DENVER (AP) As Melissa Holley lay in a hospital bed paralyzed from her chest down after a car accident, her father spent two sleepless nights surfing the Web, hoping to find a way to heal her.
Roy Holley didnt believe the doctors who said his 19-year-old daughter would never walk again.
What he found on the Internet was a highly experimental procedure that had proved successful in restoring some movement to rats with severed spinal cords. It had never been tried on humans.
With no other hope, her family flew the young woman to Israel, where she underwent the procedure, in which the patients own activated white blood cells are injected into the spinal cord in the hope that they will swallow up dead tissue and also cause regeneration of nerve cells.
A year later, Holley has regained pain sensation in her right leg, can contract some muscles in her legs and can curl her toes.
Ten percent of paralyzed patients regain some feeling anyway, without radical techniques, after receiving steroids and physical therapy. The Israeli developers of the treatment Holley underwent believe the procedure made the difference, though her U.S. doctors insist it is too soon to say.
I didnt want to expect anything, she said in an interview from her home in Ridgway. I just decided that I would take back whatever God gave me back.
Still, her experience has opened the way for three other people to be treated by Proneuron Biotechnologies in Tel Aviv, including a 19-year-old Colorado man paralyzed after falling 400 feet while snowboarding.
Proneurons autologous macrophage procedure is one of several new techniques being tested on paralyzed patients by doctors on the frontiers of medical science.
Experts say it is too soon to tell how much hope any of the techniques hold, and all must be performed within days of the accident, meaning they offer no benefit so far to the 200,000 or so people in the United States who are already living with spinal cord injuries.
Most researchers believe that early action is vital in restoring movement after a spinal cord injury. Some nerve cells die because of the initial injury, but more die later because of a chemical reaction triggered by the injury.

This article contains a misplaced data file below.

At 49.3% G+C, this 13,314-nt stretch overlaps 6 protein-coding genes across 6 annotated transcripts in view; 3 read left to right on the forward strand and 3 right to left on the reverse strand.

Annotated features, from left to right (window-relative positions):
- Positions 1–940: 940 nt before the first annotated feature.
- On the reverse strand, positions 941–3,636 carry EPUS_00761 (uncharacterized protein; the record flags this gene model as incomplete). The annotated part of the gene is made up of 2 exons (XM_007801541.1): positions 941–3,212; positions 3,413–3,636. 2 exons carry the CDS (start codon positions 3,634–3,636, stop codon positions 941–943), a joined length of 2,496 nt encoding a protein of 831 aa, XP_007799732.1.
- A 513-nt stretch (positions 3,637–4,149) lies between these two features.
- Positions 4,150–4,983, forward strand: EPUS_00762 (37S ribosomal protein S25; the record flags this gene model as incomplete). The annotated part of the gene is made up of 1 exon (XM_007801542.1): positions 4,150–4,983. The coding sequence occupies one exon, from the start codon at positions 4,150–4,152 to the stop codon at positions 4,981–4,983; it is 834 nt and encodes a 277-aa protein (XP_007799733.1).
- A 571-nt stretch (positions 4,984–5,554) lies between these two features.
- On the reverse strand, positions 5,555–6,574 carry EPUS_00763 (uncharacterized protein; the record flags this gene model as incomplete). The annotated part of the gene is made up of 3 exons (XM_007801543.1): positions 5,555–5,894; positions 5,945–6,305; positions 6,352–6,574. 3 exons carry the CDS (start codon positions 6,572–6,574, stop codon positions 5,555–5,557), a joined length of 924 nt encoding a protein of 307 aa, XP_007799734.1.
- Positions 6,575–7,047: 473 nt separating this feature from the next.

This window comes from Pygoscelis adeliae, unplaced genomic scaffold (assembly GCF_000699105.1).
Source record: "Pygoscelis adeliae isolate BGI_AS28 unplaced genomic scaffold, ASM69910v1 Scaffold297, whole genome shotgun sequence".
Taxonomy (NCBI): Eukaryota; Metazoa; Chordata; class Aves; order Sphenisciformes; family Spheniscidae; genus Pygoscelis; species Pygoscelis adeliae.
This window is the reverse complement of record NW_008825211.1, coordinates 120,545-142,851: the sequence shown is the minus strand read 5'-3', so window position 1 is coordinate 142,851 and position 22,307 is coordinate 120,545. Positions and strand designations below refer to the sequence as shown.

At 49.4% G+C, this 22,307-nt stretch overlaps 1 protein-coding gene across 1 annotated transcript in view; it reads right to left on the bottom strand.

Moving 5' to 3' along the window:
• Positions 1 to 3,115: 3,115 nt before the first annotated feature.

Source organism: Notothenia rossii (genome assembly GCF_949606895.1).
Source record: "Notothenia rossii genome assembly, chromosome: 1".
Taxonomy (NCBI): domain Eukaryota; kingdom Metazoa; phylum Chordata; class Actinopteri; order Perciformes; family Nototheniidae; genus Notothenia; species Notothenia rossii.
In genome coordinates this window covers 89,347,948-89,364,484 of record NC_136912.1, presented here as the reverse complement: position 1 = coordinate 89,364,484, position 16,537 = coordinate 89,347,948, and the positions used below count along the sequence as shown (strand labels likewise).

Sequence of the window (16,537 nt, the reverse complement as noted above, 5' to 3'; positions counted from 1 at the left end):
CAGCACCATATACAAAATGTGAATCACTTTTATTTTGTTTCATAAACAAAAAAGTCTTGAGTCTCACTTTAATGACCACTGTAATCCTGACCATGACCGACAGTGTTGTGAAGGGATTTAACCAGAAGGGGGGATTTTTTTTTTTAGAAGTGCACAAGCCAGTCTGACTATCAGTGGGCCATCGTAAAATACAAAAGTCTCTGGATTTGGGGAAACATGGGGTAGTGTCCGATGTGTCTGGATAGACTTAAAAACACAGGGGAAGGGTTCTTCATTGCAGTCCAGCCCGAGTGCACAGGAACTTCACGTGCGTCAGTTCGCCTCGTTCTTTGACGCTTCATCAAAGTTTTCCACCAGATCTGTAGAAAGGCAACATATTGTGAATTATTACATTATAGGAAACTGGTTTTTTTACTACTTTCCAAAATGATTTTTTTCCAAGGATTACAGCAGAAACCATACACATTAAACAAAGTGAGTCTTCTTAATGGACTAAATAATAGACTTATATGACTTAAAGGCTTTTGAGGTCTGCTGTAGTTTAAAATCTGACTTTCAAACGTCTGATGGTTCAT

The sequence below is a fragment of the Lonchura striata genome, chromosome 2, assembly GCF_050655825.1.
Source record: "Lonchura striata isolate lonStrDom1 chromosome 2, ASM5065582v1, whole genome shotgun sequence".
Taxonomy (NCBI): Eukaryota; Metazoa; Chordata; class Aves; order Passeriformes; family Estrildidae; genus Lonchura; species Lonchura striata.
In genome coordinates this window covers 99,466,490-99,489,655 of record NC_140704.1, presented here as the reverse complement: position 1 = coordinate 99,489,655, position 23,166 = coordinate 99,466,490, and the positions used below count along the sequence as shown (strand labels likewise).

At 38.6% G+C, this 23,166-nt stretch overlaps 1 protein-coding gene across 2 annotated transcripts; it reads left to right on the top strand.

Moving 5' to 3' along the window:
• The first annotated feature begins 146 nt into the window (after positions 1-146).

In Holleys case, doctors incubated white blood cells with skin from under her left arm. The activated cells, called macrophages, were then injected.
It is not clear whether the macrophages are promoting regeneration or stopping more nerve cells from dying, said W. Dalton Dietrich, scientific director at the Miami Project to Cure Paralysis at the University of Miami. The latter is more likely, according to Dietrich and Susan Howley, research director at the Christopher Reeve Paralysis Foundation in Springfield, N.J.
This is an exciting development and the scientific community awaits more information regarding the long-term consequences of this treatment strategy in patients with spinal cord injuries, Dietrich said.
The procedure was developed from research by Dr. Michal Schwartz at the Weizmann Institute of Science in Israel. It is based on the knowledge that white blood cells are the bodys healers, stepping in to break down debris and help build cells back after an injury.
This healing process occurs normally everywhere else in the body except in the brain and spinal cord, which is protected by the blood-brain barrier from toxins.
Doctors bypass the barrier by injecting the macrophages directly into the spinal cord. The macrophages are taken from the patient himself to avoid a damaging immune-system reaction that could occur if cells from other donors were used.
Holley, who underwent the procedure 14 days after her accident, said she hopes to learn how to use leg braces later this year and plans to return to college for her sophomore year in the fall of 2002.
Proneuron is seeking more patients from around the world interested in trying the procedure and will pick up their transportation and living expenses as well as the cost of the treatment itself, said Dr. Valentine Fulga, senior vice president for development.
The procedure can only be performed within 14 days of the injury. Fulga said researchers have not treated enough people to make any promises.
We are just very happy to try the treatment and learn from these people we are trying to help, he said.
Elsewhere, researchers at Indiana University and Purdue University have teamed up to study the effects of electrical fields on spinal injuries. Three people have participated in the study since it was announced in November.
NeoTherapuetics Inc. of Irvine, Calif., began a study using the drug Neotrofin in March. It has only one patient so far. The drug, which has been shown to increase cell growth in a study of Alzheimers patients, must be given within seven to 21 days of the injury.
We are essentially crossing a threshold into a new era of experiments to improve the healing process in people who have recent spinal cord injuries, said Dr. Dan Lammertse, medical director at Craig Hospital in Englewood, where Holley is now being treated.
Proneuron Biotechnologies: http://www.proneuron.com/
Miami Project to Cure Paralysis: http://www.miamiproject.miami.edu/
Craig Hospital: http://www.craig-hospital.org/
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